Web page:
So my alter ego would probably have been a barrister. My father was a building contractor and there was a presumption that I would follow him. It was therefore good of him, when I resisted the science stream at school, to respond that 'Any fool can do Physics'. Instead, I studied English, economics and languages.
For university, I flirted with English (with one eye on journalism), languages (which I thought might come in handy in business - until my sister pointed out that there wasn't a waiter in London who wasn't bilingual), philosophy and the law. That I finished up reading quantity surveying was undeniably the result of parental 'encouragement'; but I hedged my bets by studying for the Bar as well, until forced to choose between careers after a change in the rules for the Bar.
Construction's attraction was its product - material evidence of one's efforts; whereas I feared that the satisfaction of the law might be more ephemeral: you win, you lose, you move on. The only other possibility was architecture, but I lacked the creative imagination and thought it would be better to do something I could be good at. I have since discovered that almost everyone working in construction is a frustrated architect - including many of the architects. Nonetheless, the industry has been good to me, the source of many friendships and much personal fulfilment, and I don't hesitate in encouraging others to follow.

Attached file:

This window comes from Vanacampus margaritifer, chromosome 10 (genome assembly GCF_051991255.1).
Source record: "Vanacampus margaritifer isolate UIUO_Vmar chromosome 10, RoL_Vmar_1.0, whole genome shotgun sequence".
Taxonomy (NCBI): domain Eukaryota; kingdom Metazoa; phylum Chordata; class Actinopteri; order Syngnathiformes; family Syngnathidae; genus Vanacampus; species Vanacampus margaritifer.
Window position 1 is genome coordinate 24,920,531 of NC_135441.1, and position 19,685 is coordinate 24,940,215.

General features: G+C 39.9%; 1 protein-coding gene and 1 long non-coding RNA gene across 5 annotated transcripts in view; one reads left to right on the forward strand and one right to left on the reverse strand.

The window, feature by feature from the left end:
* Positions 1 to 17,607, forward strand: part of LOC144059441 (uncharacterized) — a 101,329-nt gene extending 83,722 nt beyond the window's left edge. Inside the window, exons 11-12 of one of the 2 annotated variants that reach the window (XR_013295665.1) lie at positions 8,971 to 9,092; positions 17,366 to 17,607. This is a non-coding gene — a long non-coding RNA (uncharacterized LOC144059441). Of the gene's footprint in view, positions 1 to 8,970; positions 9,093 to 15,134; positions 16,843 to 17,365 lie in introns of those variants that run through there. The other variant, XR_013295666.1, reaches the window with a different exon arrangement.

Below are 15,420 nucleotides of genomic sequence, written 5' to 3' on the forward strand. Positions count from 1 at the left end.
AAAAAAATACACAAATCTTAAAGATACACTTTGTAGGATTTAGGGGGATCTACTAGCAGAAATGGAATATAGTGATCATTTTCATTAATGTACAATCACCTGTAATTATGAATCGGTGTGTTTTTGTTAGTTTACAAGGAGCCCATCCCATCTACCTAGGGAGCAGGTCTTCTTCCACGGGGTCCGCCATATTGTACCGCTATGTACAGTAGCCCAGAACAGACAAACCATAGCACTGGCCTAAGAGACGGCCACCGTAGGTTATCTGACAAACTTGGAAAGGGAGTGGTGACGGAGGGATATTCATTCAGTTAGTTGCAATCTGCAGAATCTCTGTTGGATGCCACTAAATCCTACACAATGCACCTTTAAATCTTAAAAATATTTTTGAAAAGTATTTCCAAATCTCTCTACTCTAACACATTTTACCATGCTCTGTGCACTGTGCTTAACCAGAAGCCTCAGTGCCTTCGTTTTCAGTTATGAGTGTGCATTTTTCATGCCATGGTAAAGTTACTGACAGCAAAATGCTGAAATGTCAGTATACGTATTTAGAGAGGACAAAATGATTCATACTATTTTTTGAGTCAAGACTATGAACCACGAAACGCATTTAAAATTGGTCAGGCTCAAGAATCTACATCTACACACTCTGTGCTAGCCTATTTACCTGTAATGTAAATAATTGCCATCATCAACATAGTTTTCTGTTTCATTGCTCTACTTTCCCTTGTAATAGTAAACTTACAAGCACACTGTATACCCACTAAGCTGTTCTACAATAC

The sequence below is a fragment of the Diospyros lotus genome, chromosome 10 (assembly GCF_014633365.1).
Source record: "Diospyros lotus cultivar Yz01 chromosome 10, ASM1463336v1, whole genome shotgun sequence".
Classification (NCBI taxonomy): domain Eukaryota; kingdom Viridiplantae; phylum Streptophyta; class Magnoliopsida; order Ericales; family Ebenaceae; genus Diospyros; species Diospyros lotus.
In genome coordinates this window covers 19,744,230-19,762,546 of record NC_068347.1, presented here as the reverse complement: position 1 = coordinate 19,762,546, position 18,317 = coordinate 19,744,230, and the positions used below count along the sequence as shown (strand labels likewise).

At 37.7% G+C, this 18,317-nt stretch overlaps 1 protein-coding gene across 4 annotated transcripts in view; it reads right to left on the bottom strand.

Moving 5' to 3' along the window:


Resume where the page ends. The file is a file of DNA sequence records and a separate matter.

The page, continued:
Other advice? Be better than everybody else at something; embrace growth as the antidote to atrophy; and attach a proper value to what you do. There is no limit to how much work you can get if you don't insist on payment, and the potential for profitless growth is infinite.
- Paul Morrell is retiring after 35 years with international construction consultant Davis Langdon, which included five years as senior partner.